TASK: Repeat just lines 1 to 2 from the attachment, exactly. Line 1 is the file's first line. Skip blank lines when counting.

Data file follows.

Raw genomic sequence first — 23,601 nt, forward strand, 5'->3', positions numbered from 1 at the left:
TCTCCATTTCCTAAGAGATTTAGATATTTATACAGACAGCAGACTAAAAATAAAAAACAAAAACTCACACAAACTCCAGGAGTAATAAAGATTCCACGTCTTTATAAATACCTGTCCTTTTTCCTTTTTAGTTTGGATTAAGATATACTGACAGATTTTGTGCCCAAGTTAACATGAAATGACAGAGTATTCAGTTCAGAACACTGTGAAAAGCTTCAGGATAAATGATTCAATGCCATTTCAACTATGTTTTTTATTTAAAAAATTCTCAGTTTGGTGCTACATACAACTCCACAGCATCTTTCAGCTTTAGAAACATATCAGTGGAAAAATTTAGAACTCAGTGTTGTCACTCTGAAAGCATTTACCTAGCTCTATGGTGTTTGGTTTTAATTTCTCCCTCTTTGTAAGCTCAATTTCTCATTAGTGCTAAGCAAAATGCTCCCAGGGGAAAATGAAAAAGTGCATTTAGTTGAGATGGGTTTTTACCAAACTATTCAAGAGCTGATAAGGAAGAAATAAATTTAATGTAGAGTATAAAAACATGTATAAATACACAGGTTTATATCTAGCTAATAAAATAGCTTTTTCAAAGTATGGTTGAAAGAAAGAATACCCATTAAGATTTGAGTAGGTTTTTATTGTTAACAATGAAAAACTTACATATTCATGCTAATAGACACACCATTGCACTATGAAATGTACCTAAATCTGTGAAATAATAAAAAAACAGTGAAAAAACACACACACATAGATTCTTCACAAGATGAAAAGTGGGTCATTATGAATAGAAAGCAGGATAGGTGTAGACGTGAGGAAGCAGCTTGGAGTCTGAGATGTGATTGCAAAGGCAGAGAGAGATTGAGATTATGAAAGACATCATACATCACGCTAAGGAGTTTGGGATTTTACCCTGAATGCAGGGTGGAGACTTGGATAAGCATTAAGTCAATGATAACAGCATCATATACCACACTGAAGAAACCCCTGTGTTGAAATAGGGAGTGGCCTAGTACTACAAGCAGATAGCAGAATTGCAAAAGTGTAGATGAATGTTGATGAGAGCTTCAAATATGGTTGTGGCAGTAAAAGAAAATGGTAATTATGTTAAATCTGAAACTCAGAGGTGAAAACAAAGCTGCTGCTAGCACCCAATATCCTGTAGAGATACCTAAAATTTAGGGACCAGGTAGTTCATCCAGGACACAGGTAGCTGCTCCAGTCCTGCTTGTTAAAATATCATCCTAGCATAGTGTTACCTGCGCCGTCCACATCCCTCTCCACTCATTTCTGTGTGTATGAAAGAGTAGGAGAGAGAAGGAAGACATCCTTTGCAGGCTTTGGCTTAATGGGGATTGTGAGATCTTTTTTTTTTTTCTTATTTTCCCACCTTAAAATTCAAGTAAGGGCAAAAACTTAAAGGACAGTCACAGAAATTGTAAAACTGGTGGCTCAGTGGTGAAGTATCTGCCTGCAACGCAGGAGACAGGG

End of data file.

Raw genomic sequence first — 23,601 nt, forward strand, 5'->3', positions numbered from 1 at the left:
TCTCCATTTCCTAAGAGATTTAGATATTTATACAGACAGCAGACTAAAAATAAAAAACAAAAACTCACACAAACTCCAGGAGTAATAAAGATTCCACGTCTTTATAAATACCTGTCCTTTTTCCTTTTTAGTTTGGATTAAGATATACTGACAGATTTTGTGCCCAAGTTAACATGAAATGACAGAGTATTCAGTTCAGAACACTGTGAAAAGCTTCAGGATAAATGATTCAATGCCATTTCAACTATGTTTTTTATTTAAAAAATTCTCAGTTTGGTGCTACATACAACTCCACAGCATCTTTCAGCTTTAGAAACATATCAGTGGAAAAATTTAGAACTCAGTGTTGTCACTCTGAAAGCATTTACCTAGCTCTATGGTGTTTGGTTTTAATTTCTCCCTCTTTGTAAGCTCAATTTCTCATTAGTGCTAAGCAAAATGCTCCCAGGGGAAAATGAAAAAGTGCATTTAGTTGAGATGGGTTTTTACCAAACTATTCAAGAGCTGATAAGGAAGAAATAAATTTAATGTAGAGTATAAAAACATGTATAAATACACAGGTTTATATCTAGCTAATAAAATAGCTTTTTCAAAGTATGGTTGAAAGAAAGAATACCCATTAAGATTTGAGTAGGTTTTTATTGTTAACAATGAAAAACTTACATATTCATGCTAATAGACACACCATTGCACTATGAAATGTACCTAAATCTGTGAAATAATAAAAAAACAGTGAAAAAACACACACACATAGATTCTTCACAAGATGAAAAGTGGGTCATTATGAATAGAAAGCAGGATAGGTGTAGACGTGAGGAAGCAGCTTGGAGTCTGAGATGTGATTGCAAAGGCAGAGAGAGATTGAGATTATGAAAGACATCATACATCACGCTAAGGAGTTTGGGATTTTACCCTGAATGCAGGGTGGAGACTTGGATAAGCATTAAGTCAATGATAACAGCATCATATACCACACTGAAGAAACCCCTGTGTTGAAATAGGGAGTGGCCTAGTACTACAAGCAGATAGCAGAATTGCAAAAGTGTAGATGAATGTTGATGAGAGCTTCAAATATGGTTGTGGCAGTAAAAGAAAATGGTAATTATGTTAAATCTGAAACTCAGAGGTGAAAACAAAGCTGCTGCTAGCACCCAATATCCTGTAGAGATACCTAAAATTTAGGGACCAGGTAGTTCATCCAGGACACAGGTAGCTGCTCCAGTCCTGCTTGTTAAAATATCATCCTAGCATAGTGTTACCTGCGCCGTCCACATCCCTCTCCACTCATTTCTGTGTGTATGAAAGAGTAGGAGAGAGAAGGAAGACATCCTTTGCAGGCTTTGGCTTAATGGGGATTGTGAGATCTTTTTTTTTTTTCTTATTTTCCCACCTTAAAATTCAAGTAAGGGCAAAAACTTAAAGGACAGTCACAGAAATTGTAAAACTGGTGGCTCAGTGGTGAAGTATCTGCCTGCAACGCAGGAGACAGGG